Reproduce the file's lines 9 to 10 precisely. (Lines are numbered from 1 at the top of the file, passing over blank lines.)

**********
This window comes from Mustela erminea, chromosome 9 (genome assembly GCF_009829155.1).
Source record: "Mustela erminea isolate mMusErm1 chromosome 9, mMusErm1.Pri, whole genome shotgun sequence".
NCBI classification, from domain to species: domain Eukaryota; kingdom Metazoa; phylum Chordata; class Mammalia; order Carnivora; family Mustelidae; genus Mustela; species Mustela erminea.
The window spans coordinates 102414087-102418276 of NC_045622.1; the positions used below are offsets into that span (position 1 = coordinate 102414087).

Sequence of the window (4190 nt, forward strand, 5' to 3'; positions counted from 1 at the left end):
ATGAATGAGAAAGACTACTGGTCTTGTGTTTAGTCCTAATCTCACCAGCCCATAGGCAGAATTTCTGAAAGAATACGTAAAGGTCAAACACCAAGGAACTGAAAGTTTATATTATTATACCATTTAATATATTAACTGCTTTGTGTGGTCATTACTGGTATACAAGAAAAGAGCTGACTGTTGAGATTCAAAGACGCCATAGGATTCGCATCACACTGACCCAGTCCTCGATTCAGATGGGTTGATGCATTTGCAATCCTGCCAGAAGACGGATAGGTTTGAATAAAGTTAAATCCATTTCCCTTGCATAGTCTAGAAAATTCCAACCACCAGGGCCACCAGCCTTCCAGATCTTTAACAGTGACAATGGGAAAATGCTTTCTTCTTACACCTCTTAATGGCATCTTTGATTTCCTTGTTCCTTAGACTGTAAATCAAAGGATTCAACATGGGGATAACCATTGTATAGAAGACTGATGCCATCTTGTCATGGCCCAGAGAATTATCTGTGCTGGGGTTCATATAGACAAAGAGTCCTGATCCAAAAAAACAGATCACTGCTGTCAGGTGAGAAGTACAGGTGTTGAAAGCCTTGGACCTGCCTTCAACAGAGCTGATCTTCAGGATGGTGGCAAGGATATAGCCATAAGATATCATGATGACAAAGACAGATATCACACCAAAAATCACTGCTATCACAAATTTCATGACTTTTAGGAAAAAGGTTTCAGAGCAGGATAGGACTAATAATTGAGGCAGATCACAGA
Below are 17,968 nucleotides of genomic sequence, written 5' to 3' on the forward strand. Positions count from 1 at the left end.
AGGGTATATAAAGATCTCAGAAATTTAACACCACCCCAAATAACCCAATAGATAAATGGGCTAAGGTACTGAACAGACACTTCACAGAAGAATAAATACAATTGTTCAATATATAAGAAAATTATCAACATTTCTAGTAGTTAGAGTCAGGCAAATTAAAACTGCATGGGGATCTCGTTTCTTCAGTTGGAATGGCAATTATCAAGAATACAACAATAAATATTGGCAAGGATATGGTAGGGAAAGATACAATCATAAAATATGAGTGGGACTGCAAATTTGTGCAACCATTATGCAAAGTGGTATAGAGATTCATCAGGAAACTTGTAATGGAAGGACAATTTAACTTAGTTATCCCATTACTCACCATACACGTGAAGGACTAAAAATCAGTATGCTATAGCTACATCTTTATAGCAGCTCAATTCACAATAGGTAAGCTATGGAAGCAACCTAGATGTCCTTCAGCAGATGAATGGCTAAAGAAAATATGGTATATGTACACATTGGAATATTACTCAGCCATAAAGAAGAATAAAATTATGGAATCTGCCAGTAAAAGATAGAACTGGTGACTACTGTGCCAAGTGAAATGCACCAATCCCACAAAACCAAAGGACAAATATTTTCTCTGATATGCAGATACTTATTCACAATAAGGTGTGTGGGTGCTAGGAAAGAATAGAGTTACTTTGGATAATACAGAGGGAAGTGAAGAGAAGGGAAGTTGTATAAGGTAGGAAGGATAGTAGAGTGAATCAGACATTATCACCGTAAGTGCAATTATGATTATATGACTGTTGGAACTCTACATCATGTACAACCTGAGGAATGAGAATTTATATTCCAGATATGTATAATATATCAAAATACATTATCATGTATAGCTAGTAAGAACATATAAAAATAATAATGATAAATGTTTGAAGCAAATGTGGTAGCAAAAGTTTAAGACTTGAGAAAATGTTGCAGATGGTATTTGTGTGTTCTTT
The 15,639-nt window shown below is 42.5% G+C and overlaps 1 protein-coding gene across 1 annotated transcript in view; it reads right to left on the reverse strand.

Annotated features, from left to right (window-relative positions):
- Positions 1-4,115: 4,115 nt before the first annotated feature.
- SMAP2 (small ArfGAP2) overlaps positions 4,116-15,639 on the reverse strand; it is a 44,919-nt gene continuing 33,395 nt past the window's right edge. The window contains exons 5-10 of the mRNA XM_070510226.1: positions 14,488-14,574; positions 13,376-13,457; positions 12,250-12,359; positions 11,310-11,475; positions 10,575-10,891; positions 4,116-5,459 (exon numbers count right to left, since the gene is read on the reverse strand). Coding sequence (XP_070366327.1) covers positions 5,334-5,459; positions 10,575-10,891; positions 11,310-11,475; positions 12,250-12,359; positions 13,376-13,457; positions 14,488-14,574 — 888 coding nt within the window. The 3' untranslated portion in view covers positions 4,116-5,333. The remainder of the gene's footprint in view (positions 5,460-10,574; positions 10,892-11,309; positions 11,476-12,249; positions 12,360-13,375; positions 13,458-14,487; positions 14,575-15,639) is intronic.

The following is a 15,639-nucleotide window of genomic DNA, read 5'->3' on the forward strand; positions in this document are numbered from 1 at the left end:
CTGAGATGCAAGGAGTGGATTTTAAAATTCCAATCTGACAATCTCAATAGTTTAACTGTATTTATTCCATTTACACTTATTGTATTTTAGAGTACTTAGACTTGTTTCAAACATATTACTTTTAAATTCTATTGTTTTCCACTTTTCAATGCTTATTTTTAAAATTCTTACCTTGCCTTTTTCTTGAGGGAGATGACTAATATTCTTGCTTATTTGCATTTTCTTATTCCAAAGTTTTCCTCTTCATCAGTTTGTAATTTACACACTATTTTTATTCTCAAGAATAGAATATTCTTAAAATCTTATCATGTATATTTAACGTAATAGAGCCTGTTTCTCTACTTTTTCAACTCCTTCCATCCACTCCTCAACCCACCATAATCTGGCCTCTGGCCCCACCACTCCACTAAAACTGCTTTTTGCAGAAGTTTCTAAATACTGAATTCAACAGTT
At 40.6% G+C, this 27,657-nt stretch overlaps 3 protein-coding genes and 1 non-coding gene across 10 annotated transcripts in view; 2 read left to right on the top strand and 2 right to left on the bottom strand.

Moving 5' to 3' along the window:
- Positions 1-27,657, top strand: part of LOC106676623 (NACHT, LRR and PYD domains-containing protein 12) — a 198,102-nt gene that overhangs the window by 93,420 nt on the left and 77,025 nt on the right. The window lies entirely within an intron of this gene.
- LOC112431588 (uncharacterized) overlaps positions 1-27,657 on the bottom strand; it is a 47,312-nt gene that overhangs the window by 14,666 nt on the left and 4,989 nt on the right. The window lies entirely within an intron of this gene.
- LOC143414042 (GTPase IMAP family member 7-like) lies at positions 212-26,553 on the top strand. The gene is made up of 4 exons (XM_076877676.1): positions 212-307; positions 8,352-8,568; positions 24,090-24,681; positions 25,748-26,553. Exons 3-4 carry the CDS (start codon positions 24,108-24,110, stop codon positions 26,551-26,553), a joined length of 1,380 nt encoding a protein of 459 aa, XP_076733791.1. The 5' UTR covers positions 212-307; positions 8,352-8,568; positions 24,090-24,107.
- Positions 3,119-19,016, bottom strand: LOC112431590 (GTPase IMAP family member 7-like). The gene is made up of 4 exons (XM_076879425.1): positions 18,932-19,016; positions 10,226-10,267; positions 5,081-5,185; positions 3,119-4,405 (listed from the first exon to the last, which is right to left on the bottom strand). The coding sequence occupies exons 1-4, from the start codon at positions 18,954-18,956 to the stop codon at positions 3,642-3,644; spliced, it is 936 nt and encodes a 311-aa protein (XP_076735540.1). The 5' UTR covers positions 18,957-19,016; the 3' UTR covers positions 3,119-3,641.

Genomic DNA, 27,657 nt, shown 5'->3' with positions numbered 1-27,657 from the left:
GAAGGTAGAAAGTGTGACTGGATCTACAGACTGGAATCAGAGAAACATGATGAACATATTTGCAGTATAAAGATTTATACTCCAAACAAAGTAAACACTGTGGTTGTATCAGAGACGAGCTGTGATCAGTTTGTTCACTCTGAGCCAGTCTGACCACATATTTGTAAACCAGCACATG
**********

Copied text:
The 15,639-nt window shown below is 42.5% G+C and overlaps 1 protein-coding gene across 1 annotated transcript in view; it reads right to left on the reverse strand.

Annotated features, from left to right (window-relative positions):